The B-17 Bomber: A True Flying Fortress
Aside from its replacement (the B-52 Stratofortress), the B-17 Flying Fortress will go down as one of the most iconic bombers of all time when each of the nine remaining airworthy planes eventually take their last respective flights.
At the height of B-17 production during the Second World War, 90% of Americans knew of the B-17 bomber, such was its notoriety. The legends of this plane's ability to sustain substantial damage, and nevertheless perform its duty, have formed the basis for many famous Hollywood blockbusters.
But how exactly did this magnificent machine come from an inauspicious start to become the third-most produced bomber of all time?
During the 1930s, the United States Army Air Corps (USAAC) put a contract request out for 200 bombers, which was hotly contested by airplane manufacturers Douglas and Boeing.
Although Boeing's prototype Model 299 XB-17 exceeded performance specifications, it lost out to the Douglas B-18 Bolo after crashes during testing. Crucially, however, the USAAC requested 13 B-17s for further evaluation.
What may have seemed like a small decision at the time would lead to the creation of one of the most successful heavy bombers of all time, playing a crucial role in the Allied victory of the Second World War.
During further testing, a reporter remarked when seeing the B-17 for the first time that it looked like a "flying fortress" since it had several machine guns sticking out of multiple locations. Boeing quickly snapped up the term, trademarked it, and the rest is history.
B-17 Design and Specification
From the first YB-17 produced in 1935 to the B-17G-VE produced ten years later, the B-17 went through several improvements on its journey to becoming the most feared bomber of the Second World War.
Firstly, the B-17 used four Pratt & Whitney engines, which was double the amount used by the Martin B-10 it was designed to replace. The extra engine power gave the B-17 a range of 2,000 miles, a payload of 6,000 lbs., and a top speed of 287 mph.
As noticed by the Seattle Times reporter, one of the striking design elements was how many gun positions there were. Gunners were placed at the rear, mid-section, and to the front of the plane (both above and below the cockpit), providing maximum defensive protection.
This heavy defensive armament was added at the expense of carrying a bigger payload. However, this investment proved wise and helped the B-17 earn a reputation for being the most difficult WWII bomber to bring down.
Even though its maiden flight was in 1938, the B-17 didn't make its full operational debut until 1941, amidst the backdrop of World War II. They initially saw action under the stewardship of the Royal Air Force, was requested 20 B-17s as they had no long-range heavy bombers at their disposal.
After making steady progress serving in the European theater, the B-17 came into its own in the latter stages of the war, particularly during and after the Allied Invasion.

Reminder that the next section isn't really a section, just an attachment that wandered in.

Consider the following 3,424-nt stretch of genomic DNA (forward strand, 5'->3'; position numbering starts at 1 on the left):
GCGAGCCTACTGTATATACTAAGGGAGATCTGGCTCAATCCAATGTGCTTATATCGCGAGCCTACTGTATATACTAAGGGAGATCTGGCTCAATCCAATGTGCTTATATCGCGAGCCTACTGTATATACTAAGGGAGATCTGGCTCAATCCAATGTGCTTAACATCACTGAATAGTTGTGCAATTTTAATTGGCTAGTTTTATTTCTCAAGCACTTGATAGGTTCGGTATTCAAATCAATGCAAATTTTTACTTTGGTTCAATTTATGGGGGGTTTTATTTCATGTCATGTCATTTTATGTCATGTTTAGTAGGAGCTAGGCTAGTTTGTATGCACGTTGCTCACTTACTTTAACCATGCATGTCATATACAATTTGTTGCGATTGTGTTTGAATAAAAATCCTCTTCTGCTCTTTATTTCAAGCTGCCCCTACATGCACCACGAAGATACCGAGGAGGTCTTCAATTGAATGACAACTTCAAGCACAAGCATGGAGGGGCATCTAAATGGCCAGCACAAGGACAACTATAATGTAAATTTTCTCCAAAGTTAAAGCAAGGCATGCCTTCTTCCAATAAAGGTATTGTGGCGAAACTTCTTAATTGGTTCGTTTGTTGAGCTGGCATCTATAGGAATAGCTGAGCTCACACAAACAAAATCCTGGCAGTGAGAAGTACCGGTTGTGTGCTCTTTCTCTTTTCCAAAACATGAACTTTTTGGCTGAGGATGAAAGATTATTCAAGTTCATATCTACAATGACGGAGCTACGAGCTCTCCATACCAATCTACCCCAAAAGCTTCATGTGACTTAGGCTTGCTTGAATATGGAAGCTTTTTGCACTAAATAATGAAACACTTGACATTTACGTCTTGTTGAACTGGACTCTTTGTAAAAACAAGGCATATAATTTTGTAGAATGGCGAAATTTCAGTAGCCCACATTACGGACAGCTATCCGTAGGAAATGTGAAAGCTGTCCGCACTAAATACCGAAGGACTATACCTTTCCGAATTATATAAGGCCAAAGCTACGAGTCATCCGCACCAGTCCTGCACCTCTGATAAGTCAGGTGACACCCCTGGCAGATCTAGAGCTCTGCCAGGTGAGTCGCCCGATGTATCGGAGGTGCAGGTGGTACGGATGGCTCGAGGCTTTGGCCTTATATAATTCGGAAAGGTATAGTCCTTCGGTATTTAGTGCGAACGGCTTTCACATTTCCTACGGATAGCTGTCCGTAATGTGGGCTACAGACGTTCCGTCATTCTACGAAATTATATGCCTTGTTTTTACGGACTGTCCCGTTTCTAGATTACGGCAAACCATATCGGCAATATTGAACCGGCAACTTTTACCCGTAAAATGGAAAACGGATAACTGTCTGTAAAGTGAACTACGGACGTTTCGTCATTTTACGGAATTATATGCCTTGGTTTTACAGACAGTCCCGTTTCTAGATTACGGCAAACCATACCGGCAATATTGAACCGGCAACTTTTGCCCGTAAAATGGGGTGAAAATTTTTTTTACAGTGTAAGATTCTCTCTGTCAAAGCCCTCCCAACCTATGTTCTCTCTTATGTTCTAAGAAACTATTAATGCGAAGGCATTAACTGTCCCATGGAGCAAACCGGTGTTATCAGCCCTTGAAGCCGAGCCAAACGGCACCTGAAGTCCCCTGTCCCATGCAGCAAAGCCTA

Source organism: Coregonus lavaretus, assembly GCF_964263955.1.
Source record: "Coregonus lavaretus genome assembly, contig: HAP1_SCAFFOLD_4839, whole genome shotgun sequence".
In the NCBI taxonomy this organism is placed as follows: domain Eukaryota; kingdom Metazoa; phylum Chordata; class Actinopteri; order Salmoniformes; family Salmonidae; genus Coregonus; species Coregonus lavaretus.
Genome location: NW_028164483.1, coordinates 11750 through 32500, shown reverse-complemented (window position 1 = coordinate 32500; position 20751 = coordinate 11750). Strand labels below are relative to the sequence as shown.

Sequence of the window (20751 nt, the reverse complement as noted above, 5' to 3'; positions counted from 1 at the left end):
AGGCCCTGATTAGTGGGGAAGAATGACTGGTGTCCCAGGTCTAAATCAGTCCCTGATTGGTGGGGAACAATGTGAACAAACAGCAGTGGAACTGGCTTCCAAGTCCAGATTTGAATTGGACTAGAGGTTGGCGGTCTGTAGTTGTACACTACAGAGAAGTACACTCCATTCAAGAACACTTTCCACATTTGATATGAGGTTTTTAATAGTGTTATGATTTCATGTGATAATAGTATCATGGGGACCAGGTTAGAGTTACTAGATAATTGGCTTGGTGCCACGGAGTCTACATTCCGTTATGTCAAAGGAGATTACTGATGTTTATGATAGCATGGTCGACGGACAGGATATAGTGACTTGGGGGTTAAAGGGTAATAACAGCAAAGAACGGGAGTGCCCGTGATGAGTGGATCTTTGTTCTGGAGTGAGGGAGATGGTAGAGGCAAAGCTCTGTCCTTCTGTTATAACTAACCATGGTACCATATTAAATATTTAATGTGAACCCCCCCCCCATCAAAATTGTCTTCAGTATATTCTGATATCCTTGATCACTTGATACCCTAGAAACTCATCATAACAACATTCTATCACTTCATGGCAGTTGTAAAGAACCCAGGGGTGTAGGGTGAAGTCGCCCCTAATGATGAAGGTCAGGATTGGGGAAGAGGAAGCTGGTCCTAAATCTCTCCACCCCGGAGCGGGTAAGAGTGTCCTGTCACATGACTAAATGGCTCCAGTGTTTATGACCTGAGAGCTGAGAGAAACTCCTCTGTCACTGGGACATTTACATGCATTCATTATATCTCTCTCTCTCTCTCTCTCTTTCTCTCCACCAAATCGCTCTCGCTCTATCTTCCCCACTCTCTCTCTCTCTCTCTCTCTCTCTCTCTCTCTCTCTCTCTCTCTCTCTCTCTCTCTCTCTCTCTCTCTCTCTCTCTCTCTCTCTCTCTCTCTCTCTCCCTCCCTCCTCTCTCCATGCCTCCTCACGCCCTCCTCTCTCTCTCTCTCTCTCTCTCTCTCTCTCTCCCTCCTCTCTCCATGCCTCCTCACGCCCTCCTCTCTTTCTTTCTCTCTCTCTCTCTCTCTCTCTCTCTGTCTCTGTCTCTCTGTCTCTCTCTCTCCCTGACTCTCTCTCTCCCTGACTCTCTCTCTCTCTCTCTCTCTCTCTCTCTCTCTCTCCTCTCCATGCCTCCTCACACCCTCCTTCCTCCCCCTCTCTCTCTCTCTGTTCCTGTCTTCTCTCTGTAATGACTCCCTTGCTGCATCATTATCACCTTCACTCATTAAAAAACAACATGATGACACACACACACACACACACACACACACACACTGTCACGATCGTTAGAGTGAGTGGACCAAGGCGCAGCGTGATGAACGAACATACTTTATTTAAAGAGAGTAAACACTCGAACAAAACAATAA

Over the intervening years, both RAF and USAAF pilots worked out a way to fly in a tight box formation that meant a machine gun protected every angle of attack. Luftwaffe pilots described trying to attack a B-17 combat box as akin to trying to strike a "Flying Porcupine."
This flying arrangement helped the B-17 develop its indestructible reputation, which was only enhanced when the P-51 mustang came into service to provide protection much deeper into bombing run.
It was so universally admired that the Nazis, Soviets, and Japanese all spent time and money repairing any captured B-17 aircraft to fly them for their own purposes. At one point, the Luftwaffe had over 40 captured and refurbished B-17s in service!
By the end of the Second World War, the B-17 had dropped more bombs than any other U.S. aircraft during the conflict. Of the 1.5 million bombs dropped on Nazi Germany, 640,000 came from the bomb bay of a B-17.
There were many legendary stories of the B-17s uncanny ability to sustain massive damage and still manage to make it home safely with crewman unharmed.
One such incident was that of All American, which lost almost all of her tail wing during a mid-air collision. Yet despite this catastrophe, the pilots managed to get her back to base in Algeria with no crew harmed.
Other notable B-17s include Hell's Kitchen, which managed to become one of only three B-17s to complete over 100 combat missions. The star of the movie by the same name, Memphis Belle, completed 25 high-risk missions during World War II. She's on display today in the National Museum of the Air force in Dayton, Ohio.
Another movie star was Mary Ann, whose crew set off unarmed to Hawaii, only to arrive during the attack on Pearl Harbor. The plane and crew were immediately forced into operational action and performed bombing campaigns against the Japanese, which were immortalized in the 1943 movie, Air Force.
Mobilize Your Bombing Squadron with the Best of them All
As you may well know, there's something special about the B-17. Regularly commemorated within popular culture and amongst the veteran community, these bombers played a crucial role in the war effort, and no doubt helped turn the tide in favor of the Allied Forces.
Their seemingly indestructible nature, coupled with their defensive capabilities, helped the B-17 become one of the most-loved aircraft of a whole generation. With that in mind, the "Flying Fortress" 3-D optical illusion lamp would make a great addition to any room.
Whether you want to reimagine the action of flying across Europe to strike critical targets, or you just want to pay homage to a beautiful machine, this is a great way to do it. With a range of ambient colors and superior attention to detail, you're not going to be disappointed with your purchase!
Why not team it up with its ally and protector the P51 Mustang to take advantage of free shipping?